Blackrock, the world’s largest asset manager, last week announced that it would cut exposure to companies that generate more than 25% of their revenue from thermal coal. With about $7.4 trillion worth assets under their management, the announcement is likely to cause ripples in the world of energy financing. The move, expected to be implemented by mid-2020, comes after disinvestments worth $11 trillion were reported in the “Financing the Future” summit held in Cape Town in September last year. For many, Blackrock’s announcement is the clearest sign yet that private investors are steadily steering away from fossil fuels, and particularly coal, for future investments.
The drift of private finance away from coal is ostensibly linked to trends in western Europe and the US, where both thermal power and coal production have peaked. But while coal might have stagnated in the West, the situation is starkly different in Asia where relatively dirty thermal power is likely to be an important source of energy for up to six more decades. Provided, of course, the market doesn’t kill the sector first.
India, where thermal power is expected to be the dominant source at least until 2050, is in the midst of reforming its massive coal sector. This fortnight, the country made its biggest leap yet in this endeavour by approving, for the first time ever, 100% FDI in coal mining and the termination of end-use restrictions that limited coal production to just few captive mines held by steel manufacturers and power companies, apart from state-owned entities. The decision effectively ends the monopoly of Coal India Ltd (CIL) in coal production, and opens up the sector to investments from companies seeking to gain access to cheaper fuel or to sell coal on the market.
The move to liberalise the sector comes after a spell of sluggish coal production where shortfalls had to be met with imported coal. India imported a record 235 MT of coal worth almost Rs3 lakh crore in the last year, out of which 135 MT, mostly thermal coal, worth about Rs1.71 lakh crore could have been met with domestic reserves, which are the fourth largest in the world. This fiscal year, worker strikes and monsoon flooding saw CIL produce just 390 MT of its 660 MT target for the year in the first nine months. The shortfall was once again met with 163.86 MT of coal imports until October. While imports have come down in the three months since, the reasons are more to do with India’s ongoing economic slowdown, which has seen demand shrink rather than any serious uptick in domestic production.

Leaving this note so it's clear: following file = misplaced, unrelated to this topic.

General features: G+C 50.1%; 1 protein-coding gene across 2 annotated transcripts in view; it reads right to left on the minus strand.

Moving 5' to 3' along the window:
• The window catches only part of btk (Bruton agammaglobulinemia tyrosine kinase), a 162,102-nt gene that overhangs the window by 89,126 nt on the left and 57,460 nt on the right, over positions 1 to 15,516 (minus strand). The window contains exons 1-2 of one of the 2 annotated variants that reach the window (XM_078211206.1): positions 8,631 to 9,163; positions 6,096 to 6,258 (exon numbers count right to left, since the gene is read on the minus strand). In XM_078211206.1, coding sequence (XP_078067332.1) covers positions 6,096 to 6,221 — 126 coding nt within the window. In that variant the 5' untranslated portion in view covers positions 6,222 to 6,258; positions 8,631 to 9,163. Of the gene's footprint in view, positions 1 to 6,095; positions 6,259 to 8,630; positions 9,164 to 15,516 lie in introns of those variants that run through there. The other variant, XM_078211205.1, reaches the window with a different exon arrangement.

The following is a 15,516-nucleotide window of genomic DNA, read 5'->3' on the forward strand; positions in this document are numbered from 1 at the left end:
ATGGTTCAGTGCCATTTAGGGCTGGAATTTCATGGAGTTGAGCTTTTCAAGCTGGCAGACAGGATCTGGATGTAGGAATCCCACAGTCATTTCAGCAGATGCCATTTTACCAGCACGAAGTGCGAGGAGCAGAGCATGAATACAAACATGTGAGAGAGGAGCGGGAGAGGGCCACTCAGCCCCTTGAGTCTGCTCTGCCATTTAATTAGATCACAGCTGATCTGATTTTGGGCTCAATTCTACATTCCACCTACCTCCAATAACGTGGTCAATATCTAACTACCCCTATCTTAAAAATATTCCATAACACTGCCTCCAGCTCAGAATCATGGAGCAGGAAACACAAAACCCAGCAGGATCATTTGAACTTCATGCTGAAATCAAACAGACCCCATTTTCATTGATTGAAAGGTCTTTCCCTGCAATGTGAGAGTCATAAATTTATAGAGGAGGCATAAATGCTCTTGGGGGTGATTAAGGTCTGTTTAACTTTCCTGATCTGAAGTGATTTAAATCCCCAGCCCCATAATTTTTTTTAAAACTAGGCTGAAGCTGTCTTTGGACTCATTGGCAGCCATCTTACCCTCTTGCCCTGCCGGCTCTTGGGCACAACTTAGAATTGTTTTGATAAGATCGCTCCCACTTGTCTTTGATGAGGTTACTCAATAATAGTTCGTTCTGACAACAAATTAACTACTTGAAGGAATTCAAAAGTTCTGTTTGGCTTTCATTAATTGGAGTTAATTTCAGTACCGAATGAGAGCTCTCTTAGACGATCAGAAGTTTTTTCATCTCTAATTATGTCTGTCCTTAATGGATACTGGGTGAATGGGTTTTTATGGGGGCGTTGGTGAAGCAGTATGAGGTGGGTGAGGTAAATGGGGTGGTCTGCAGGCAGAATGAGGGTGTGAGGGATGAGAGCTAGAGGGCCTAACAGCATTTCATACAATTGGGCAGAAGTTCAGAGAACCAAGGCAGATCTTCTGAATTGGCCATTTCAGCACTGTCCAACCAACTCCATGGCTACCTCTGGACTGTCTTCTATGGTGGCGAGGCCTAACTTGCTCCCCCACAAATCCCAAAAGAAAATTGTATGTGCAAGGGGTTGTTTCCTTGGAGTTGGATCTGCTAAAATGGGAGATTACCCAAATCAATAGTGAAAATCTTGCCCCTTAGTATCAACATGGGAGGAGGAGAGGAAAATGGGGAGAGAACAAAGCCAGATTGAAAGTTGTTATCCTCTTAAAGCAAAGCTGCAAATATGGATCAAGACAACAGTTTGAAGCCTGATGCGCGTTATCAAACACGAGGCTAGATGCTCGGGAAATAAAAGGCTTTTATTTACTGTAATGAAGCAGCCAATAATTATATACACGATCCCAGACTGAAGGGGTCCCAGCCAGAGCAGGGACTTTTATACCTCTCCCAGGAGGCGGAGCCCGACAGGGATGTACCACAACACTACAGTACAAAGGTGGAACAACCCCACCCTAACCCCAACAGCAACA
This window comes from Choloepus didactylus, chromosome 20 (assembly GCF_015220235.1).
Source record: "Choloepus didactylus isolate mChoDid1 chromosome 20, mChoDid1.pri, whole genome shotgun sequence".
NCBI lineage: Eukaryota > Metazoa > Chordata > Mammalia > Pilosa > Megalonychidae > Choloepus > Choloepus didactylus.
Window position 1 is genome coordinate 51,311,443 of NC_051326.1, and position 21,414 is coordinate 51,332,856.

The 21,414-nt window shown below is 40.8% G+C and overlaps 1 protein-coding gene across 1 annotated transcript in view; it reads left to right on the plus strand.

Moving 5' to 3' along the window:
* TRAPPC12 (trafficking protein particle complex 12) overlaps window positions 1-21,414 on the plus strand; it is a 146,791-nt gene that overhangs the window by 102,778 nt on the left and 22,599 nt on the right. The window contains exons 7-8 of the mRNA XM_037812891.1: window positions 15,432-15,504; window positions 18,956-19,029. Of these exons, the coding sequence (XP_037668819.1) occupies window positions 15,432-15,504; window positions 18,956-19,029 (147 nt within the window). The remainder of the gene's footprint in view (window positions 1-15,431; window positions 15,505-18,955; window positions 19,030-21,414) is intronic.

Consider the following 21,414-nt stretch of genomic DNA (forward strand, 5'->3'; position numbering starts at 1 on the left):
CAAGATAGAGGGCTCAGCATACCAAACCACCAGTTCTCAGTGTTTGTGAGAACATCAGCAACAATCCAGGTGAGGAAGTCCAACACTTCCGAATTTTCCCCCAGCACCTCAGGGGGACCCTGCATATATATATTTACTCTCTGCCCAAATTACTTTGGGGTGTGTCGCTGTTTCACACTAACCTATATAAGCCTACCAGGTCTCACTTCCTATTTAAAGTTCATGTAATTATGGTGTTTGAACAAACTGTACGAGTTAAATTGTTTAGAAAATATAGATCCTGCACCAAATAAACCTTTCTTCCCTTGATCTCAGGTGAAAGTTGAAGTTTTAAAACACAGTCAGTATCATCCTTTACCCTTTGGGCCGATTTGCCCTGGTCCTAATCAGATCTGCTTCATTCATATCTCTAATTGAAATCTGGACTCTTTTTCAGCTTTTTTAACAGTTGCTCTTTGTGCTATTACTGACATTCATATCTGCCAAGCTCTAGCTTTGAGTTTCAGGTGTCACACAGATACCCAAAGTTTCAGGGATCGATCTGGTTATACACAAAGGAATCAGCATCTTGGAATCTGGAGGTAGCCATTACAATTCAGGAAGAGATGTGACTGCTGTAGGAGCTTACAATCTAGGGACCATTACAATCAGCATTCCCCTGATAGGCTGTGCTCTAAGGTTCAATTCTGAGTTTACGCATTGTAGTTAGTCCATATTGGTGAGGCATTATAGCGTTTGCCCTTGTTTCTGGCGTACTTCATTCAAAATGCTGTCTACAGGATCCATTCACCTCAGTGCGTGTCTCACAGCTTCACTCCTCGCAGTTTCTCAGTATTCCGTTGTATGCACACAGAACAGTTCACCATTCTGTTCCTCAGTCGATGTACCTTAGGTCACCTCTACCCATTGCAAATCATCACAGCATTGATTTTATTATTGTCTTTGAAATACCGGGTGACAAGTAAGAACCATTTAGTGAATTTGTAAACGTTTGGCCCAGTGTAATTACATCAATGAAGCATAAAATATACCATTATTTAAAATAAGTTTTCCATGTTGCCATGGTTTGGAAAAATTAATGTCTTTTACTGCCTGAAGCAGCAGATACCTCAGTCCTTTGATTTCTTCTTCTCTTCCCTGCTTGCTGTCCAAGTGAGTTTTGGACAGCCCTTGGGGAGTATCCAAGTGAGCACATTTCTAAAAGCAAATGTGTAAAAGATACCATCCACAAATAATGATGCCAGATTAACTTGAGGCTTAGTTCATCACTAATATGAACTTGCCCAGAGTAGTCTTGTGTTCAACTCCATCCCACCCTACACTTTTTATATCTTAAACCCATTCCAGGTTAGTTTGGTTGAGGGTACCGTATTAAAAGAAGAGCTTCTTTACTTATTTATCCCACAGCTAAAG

The Centre had initially set a target of producing 1.5 billion tonnes of coal domestically by 2020, of which 1 BT was to be produced by Coal India and the remainder by non-CIL sources. With CIL struggling to meet its targets, the timeline has now been revised to 2023-24. While Coal India itself has been flagged for serious concerns, particularly regarding the flouting of environmental norms, the Indian government, over the past year, has moved aggressively to open up the sector and attract global investments. In the first such coal mine auctions in four years since the SC ordered the cancellation of all licenses granted during the last round, five mines were allotted to Birla Corp, Vedanta, Prakash Industries and Powerplus Traders, with the option of selling up to a quarter of the output on the open market. India’s plans for the immediate future involve the auctioning of 200 coal blocks in the next five years, while further regulatory reforms are also on the cards. A proposal from the PMO has also reportedly recommended doing away with the coal cess of Rs400 per tonne of coal mined in a bid to completely end reliance on coal imports for thermal power.
The decision to liberalise coal in a bid to attract investments, while arguably beneficial in the face of India’s coal shortages, is hardly in line with global trends of private investments. The Blackrock announcement, although criticised for not going far enough, is still a clear signal of private investors moving away from fossil fuels and towards low-carbon technologies and sources of power. It is also a sign that globally, investors are becoming increasingly wary of the quickly diminishing costing advantages that coal holds over renewable sources such as solar and wind. Earlier this week, the annual risk report released at the World Economic Forum in Davos, Switzerland revealed that climate impacts dominated the concerns held by the world’s biggest financial players.
Although India has now opened up coal production to 100% FDI, Blackrock and other large private asset managers distancing themselves from coal could imply that India will have to look domestically to finance its big coal push, even as the commodity loses its economic sheen globally. From a forward-looking perspective, this deafness to global cues could have devastating impacts on the future. For one, India’s continued reliance on coal will be a drag on global climate efforts as developed nations accelerate their pull-back from thermal power. But perhaps more worrying is the fact that while improvements in efficiency of renewables and further decline in prices of renewable energy is on the cards, thermal power is only due to get more expensive over the coming decades. With India attempting to once again walk the tightrope between coal and renewables and hedging its bets on both, a poorly planned drive to increase coal production in the country could end up in financial devastation with several stranded assets in just a decade’s time, added to the already exhaustive list of non-performing entities.